Hepatocellular carcinoma is the most common primary tumor of the liver. Affects three times more men than women.1,2 The main risk factor is chronic liver disease. The imaging methods are essential for early diagnosis and to decrease morbidity and mortality.

The umbilical vein becomes the teres ligament after birth. In portal hypertension, collateral veins can rechannel the umbilical vein, forming a portosystemic shunt, called paraumbilical vein. The collateralization of the portal system with paraumbilical vein, periumbilical veins of the anterior abdominal wall and the superficial and deep epigastric veins, forming a network of dilated veins in the abdominal wall (aspect called “caput medusa”) in patients with chronic liver disease and portal hypertension is known as Cruveilhier-Baumgarten syndrome.2,3

Case presentation

59 years old man with confusion, dyspnea and abdominal pain for 02 days. History of hepatocellular carcinoma awaiting liver transplantation. CT scan performed 07 months earlier shows chronic liver disease with hepatic nodules, splenomegaly, dilatation of portal, splenic and superior mesenteric veins, and collateral circulation in the topography of gastric, splenic and perisplenic veins. There is recanalization of the paraumbilical vein that insinuates through the umbilical hernia with fat content.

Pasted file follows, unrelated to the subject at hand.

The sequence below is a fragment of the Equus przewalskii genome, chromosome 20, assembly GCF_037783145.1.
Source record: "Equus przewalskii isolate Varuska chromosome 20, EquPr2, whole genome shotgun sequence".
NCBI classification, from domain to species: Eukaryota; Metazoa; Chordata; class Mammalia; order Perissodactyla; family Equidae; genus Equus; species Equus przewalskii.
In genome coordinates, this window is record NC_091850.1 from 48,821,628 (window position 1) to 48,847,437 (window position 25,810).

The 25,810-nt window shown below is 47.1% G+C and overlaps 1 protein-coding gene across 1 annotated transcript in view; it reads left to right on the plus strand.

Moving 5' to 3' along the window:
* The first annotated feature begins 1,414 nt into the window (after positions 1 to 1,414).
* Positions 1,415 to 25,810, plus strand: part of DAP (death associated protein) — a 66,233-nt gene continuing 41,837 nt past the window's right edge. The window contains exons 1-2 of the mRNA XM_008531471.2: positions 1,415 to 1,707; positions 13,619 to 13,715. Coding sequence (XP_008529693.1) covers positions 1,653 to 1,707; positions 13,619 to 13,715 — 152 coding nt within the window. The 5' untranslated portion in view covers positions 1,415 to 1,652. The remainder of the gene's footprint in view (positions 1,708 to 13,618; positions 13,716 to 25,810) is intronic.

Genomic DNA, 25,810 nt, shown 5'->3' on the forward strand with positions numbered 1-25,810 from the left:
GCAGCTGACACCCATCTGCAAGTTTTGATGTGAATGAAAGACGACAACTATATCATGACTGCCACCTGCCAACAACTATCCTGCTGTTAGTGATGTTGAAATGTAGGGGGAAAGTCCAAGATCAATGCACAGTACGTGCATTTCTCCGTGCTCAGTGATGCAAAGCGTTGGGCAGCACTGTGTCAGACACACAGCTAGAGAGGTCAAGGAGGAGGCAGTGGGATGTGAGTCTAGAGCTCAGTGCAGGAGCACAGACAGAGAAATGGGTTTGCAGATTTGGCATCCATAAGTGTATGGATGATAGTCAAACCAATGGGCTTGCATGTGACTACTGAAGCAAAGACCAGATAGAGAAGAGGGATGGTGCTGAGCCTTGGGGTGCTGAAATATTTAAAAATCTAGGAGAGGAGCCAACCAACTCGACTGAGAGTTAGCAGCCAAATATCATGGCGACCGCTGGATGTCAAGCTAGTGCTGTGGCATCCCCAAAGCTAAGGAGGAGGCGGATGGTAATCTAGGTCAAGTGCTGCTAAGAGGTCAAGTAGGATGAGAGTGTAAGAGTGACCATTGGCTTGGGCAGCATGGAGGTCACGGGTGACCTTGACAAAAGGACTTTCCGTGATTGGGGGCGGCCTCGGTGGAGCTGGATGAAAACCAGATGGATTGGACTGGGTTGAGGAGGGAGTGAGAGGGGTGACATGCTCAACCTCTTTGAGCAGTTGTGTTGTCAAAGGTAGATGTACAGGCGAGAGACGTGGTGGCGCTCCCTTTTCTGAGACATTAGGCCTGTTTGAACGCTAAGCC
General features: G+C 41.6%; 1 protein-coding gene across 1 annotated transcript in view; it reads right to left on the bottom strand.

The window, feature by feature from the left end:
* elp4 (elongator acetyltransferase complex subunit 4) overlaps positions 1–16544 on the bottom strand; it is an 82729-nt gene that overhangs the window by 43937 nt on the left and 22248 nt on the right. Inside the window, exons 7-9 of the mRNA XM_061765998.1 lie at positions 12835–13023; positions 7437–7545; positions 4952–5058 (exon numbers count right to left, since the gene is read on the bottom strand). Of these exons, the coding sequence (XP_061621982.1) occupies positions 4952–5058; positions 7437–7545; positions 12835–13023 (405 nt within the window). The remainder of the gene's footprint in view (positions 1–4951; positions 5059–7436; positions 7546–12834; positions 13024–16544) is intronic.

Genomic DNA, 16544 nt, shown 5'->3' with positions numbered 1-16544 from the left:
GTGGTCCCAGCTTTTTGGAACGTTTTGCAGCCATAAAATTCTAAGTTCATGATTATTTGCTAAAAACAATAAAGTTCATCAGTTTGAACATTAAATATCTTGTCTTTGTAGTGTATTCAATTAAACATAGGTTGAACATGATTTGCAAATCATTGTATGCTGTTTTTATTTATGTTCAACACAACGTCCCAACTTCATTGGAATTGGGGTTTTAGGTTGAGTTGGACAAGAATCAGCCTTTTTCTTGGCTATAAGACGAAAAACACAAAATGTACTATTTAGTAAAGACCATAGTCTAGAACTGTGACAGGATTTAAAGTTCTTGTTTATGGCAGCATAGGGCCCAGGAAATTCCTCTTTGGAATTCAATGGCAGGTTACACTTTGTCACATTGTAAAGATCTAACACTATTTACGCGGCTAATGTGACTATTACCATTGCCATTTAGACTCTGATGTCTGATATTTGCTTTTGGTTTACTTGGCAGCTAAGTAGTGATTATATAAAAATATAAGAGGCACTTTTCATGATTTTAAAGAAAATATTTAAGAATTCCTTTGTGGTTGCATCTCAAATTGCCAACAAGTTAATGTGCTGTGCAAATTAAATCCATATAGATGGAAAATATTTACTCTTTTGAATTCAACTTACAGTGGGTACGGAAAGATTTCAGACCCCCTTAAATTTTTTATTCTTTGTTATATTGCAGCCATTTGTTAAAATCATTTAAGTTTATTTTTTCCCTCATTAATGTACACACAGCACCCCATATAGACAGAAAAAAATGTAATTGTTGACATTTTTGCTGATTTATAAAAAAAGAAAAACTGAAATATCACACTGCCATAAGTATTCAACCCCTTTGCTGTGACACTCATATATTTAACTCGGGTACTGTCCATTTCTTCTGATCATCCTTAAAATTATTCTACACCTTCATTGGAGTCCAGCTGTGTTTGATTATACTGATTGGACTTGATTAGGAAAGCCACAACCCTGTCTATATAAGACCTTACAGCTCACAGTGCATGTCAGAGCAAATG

MRI performed 04 months after the CT scan shows signs of chronic liver disease with juxtaposing hepatic nodules with peripheral enhancement, associated to satellite nodules and splenomegaly; increased caliber of portal, splenic and superior mesenteric veins, with recanalization of paraumbilical vein, inferring portal hypertension (Figure 1).

Figure 1 In A, Axial CT scans with contrast and in B, MRI without contrast in the axial T2 plane shows recanalization of paraumbilical vein insinuating through the umbilical hernia.

Ultrasound performed in attendance reveals ascites, signs of chronic liver disease and portal hypertension, such as splenomegaly, dilated splenic and portal veins, and recanalization paraumbilical vein that presents with herniated fat content. This vascular herniated segment presents thrombosed (Figure 2). After the ultrasound, the umbilical hernia was reduced manually, and patient was removed to the ICU.